Responsibly sourced…Fair trade…Supporting local farmers… These increasingly abundant and familiar labels signal to consumers the social, environmental, and other beneficial impacts promised by the products we see on store shelves. But how can companies ensure that the purchase of a particular chocolate bar or bag of coffee will lift up the lives and futures of people up and down the supply chain?
One way that companies and organizations use to gauge economic movement is called the Progress out of Poverty Index® (PPI®), a statistically-normed tool used by organizations and businesses to track the economic progress out of poverty by individuals and families in a particular community or in a particular supply chain network.
The PPI has been used largely by nongovernmental organizations (NGOs) internationally to measure the reach of social and economic programs to populations living in poverty. For example, if an NGO provides micro-financing, the PPI can measure whether the services are reaching the target population, develop or improve products and services for specific poverty/income segments, and track whether community members are moving out of poverty over time.
The PPI was established just over ten years ago by the Grameen Foundation and is now under the organizational umbrella of Innovations for Poverty Action (IPA). Using ten core questions (such as “what is your roof made out of” and “how many of your children are in school”), the PPI uses a scorecard approach to produce a profile of populations in relation to poverty. Each PPI is country-specific and normed to the conditions and circumstances of that country. To date, PPIs have been developed and deployed for about sixty countries.
While most of the nearly 500 organizations using the PPI are foundations and NGOs, among the newest adopters are global companies seeking to take corporate social responsibility to the next level with positive and measured change for more people, communities, and the environment—all along their products’ supply chains.
Examples of ethical and responsible sourcing: Starbucks and Unilever
Starbucks, which has a goal of ethical and responsible sourcing of coffee, was one of the first companies to adopt the PPI for use in a project in Colombia. In 2012, Starbucks began by employing the PPI in community in Colombia where 100 percent of the coffee purchased complies with Starbucks Coffee and Farmer Equity (C.A.F.E.) Practices. Through use of the PPI, Starbucks found, for example, that 27 percent of the farmers in a program with one coffee cooperative were living below the poverty line. Deeper analysis revealed that productivity did not differ much between poor coffee farmers and their peers who were somewhat better off. Rather, the factors that locked farmers in poverty included large household sizes and small plots of land for farming. Starbucks, working with the local coffee cooperative and other partners, developed strategies including crop and income diversification to improve the lives of poor farmers and used the PPI to measure change and improvement.
Another corporate adopter of the PPI is global consumer products company Unilever, which has stringent sustainability goals for its businesses, including protecting the environment and making a measurable positive social impact. Working with the nonprofit Sustainable Food Lab, Unilever sought to develop an approach for tracking the livelihood of smallholder farmers in its supply chain and help them improve agricultural practices. An early pilot test was held in Kenya to validate the PPI with farmers selling to the Kenyan Tea Development Authority. To date, the PPI has been included in the Smallholder Livelihoods Assessment used in seven of Unilever’s product supply chains.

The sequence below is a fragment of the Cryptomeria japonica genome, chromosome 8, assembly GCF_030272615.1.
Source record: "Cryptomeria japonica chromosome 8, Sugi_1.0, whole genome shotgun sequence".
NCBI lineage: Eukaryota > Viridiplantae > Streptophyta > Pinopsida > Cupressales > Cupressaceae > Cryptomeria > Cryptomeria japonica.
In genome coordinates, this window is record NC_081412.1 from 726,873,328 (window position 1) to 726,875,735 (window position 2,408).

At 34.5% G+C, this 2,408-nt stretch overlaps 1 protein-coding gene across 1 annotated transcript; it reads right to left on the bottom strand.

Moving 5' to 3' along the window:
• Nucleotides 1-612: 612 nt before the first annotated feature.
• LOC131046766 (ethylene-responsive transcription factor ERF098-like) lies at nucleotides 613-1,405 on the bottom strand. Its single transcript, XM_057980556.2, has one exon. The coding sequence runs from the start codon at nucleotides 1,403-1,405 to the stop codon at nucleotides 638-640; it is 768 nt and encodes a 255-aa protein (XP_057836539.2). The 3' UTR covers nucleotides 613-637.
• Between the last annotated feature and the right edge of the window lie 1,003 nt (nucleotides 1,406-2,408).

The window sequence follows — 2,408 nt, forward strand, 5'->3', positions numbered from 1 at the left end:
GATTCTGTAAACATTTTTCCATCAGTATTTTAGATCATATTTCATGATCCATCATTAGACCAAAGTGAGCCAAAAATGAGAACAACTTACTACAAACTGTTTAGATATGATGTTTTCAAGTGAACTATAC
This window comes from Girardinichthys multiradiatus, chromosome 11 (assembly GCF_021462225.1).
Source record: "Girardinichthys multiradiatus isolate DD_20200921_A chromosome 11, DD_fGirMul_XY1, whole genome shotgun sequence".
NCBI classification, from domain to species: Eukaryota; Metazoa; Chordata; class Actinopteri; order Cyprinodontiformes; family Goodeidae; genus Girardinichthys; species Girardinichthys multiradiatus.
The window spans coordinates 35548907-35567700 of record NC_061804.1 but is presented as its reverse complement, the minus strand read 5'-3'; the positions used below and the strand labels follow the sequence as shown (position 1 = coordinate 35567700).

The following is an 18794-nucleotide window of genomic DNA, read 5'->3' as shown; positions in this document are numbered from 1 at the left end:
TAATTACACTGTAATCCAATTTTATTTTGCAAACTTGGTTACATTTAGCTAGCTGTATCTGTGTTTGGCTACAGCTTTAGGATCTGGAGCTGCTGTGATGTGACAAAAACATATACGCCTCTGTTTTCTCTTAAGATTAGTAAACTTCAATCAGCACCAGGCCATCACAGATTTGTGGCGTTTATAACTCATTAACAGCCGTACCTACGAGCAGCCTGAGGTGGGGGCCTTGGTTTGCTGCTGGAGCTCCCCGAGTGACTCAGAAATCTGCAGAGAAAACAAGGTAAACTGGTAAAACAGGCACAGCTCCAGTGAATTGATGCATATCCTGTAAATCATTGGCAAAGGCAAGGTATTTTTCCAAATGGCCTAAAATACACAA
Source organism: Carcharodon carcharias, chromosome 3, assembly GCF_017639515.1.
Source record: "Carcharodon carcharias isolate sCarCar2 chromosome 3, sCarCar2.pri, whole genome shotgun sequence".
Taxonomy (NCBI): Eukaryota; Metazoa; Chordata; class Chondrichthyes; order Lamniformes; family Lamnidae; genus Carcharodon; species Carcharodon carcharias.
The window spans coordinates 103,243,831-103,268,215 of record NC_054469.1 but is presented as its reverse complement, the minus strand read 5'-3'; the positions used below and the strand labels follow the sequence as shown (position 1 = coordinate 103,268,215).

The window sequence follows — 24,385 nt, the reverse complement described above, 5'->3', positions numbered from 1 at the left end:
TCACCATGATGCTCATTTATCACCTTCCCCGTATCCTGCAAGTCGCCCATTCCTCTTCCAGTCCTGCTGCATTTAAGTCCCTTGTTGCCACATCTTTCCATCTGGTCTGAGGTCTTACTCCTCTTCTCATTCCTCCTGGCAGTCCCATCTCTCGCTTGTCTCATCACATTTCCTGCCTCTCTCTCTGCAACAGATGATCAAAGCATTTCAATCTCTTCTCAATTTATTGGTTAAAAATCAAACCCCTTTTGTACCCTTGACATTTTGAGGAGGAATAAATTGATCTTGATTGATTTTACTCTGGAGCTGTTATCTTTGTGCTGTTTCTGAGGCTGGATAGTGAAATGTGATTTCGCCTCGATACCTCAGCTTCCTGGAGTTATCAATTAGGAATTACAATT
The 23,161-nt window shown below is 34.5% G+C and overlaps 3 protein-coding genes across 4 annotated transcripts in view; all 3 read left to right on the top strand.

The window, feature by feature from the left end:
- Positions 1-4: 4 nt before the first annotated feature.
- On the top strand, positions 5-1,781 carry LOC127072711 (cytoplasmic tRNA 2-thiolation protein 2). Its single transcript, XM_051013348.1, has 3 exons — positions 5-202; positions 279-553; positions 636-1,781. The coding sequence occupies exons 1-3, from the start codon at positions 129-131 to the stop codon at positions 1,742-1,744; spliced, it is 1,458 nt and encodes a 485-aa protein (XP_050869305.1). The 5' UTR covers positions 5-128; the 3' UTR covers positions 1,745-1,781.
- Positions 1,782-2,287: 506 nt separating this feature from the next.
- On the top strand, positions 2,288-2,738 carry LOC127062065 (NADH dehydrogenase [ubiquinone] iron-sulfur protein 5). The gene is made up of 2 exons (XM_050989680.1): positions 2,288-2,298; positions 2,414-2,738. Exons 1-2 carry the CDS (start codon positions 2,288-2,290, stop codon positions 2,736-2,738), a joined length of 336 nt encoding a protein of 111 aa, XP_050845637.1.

These goals have critical importance from a philanthropic and humanitarian standpoint, as well as from a business standpoint in reducing risks within the supply chain. “Companies see poverty as a risk,” said Julie Peachey, Director of the Progress out of Poverty Index at Innovations for Poverty Action.
If farmers are living in such deep poverty that they cannot afford seed or fertilizer, the supply chain is at risk of disruption. Farmers who do not have the means of supporting themselves also cannot commit to ethical, sustainable practices. As Peachey explains: “Raising farmers out of poverty then is an objective from both a social and a business perspective.”
For example, in the cultivation of cocoa, which is largely grown in West Africa, many of the farmers receive about three percent of the retail price of a chocolate bar, living on less than $1.90 a day, which is below the threshold of extreme poverty. The low return on cocoa farming is discouraging the next generation of farmers, which could impact the future supply chain.
It stands to reason that growing consumer demand for a particular product in developed economies should benefit those who are growing or gathering the ingredients and raw materials for that product. Often, however, a distributor or other intermediary impedes the flow of benefits along the supply chain back to the source. In this age of increased transparency and watchdogs with keen social media skills, a company cannot afford to do business with a supply chain partner who is not similarly committed to social and environmental goals at every step along the supply chain.
By using tools such as the PPI, global companies can assure their customers, investors and stakeholders that their business practices are producing positive benefits all along the supply chain—especially at the grassroots level among farmers who play perhaps the most important part of all. When companies achieve improved visibility into their supply chains, they access the opportunity to strategically improve both business and human outcomes.